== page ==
Newswise — (Boston)—Virtual Reality (VR) (computer-generated environment with scenes and objects that appear to be real making the user feel they are immersed in their surroundings), is not just fun and games any more. Applications include entertainment, military training, business and education.

In medicine, VR technology allows educators a way to ease barriers that may exist in terms of physical locations, scheduling and creating realistic scenarios for students to practice their clinical skills.

Now a new Boston University School of Medicine (BUSM) study published in the journal Academic Medicine, demonstrates the feasibility of using VR technology to focus on strategies for addressing social determinants of health (SDOH) using an interprofessional approach.

“The American Association of Medical Colleges (AAMC) has acknowledged the importance of training future physicians to identify and address SDOH, however medical students and physician assistants often lack this training. Social workers, meanwhile, have extensive SDOH training, however, few medical professionals have opportunities to engage in inter-professional training with social workers,” explained corresponding author Pablo Buitron de la Vega, MD, MSc, assistant professor of medicine at BUSM.

To test the educational impact of this emerging learning technology, medical, physician assistant and social work students were placed in VR simulated learning environments (SLEs) to learn how to address SDOH collaboratively. MD and PA students learned patient engagement strategies from SW students, while the SW students enhanced their healthcare leadership capacity. All three sets of students found this means of instruction acceptable, valuing the hands-on virtual reality inter-professional training and expressing interest in learning more about the scope of one another’s role and community resources available to patients.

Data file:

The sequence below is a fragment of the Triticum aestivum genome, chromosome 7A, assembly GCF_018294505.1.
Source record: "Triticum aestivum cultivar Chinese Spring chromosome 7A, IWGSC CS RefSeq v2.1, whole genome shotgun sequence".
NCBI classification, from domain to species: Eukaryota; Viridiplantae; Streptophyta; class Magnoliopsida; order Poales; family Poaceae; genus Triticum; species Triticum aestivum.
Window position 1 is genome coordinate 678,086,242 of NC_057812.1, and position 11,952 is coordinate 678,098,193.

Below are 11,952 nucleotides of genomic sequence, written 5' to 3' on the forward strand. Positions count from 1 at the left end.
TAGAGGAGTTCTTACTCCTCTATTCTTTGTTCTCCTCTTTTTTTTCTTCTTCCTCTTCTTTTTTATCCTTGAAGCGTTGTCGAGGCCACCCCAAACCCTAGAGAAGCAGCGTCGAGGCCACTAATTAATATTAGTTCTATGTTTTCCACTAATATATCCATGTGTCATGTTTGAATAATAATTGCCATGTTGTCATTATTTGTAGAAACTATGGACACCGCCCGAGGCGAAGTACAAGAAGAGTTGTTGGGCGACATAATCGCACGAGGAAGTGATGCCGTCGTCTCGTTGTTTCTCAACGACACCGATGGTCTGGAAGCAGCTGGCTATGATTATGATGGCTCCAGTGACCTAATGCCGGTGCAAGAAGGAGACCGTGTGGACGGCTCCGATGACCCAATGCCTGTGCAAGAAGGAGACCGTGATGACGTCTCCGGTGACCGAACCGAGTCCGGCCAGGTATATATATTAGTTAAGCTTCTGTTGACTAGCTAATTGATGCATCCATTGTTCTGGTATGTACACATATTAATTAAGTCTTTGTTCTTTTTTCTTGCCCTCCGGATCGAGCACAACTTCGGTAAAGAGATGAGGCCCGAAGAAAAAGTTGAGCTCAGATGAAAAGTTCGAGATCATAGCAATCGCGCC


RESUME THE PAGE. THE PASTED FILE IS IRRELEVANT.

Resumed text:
According to Buitron de la Vega this study not only aimed to improve medical students' ability to screen for SDOH, but also to help foster inter-professional collaboration between disciplines and an increased understanding of the various roles vital to a complete healthcare team. “Increased adoption of VR during the COVID-19 pandemic has decreased the cost associated with this type of technology and has made this a more realistic learning model for health professional schools to adopt in the future,” adds Buitron de la Vega. 

Financial and in-kind support for this study was provided by the Digital Learning & Innovation Office at Boston University

Note to editor:
LSM is an external evaluator for the Boston Public Health Commissions and Action for Boston Area Development.

Journal Link: Academic Medicine

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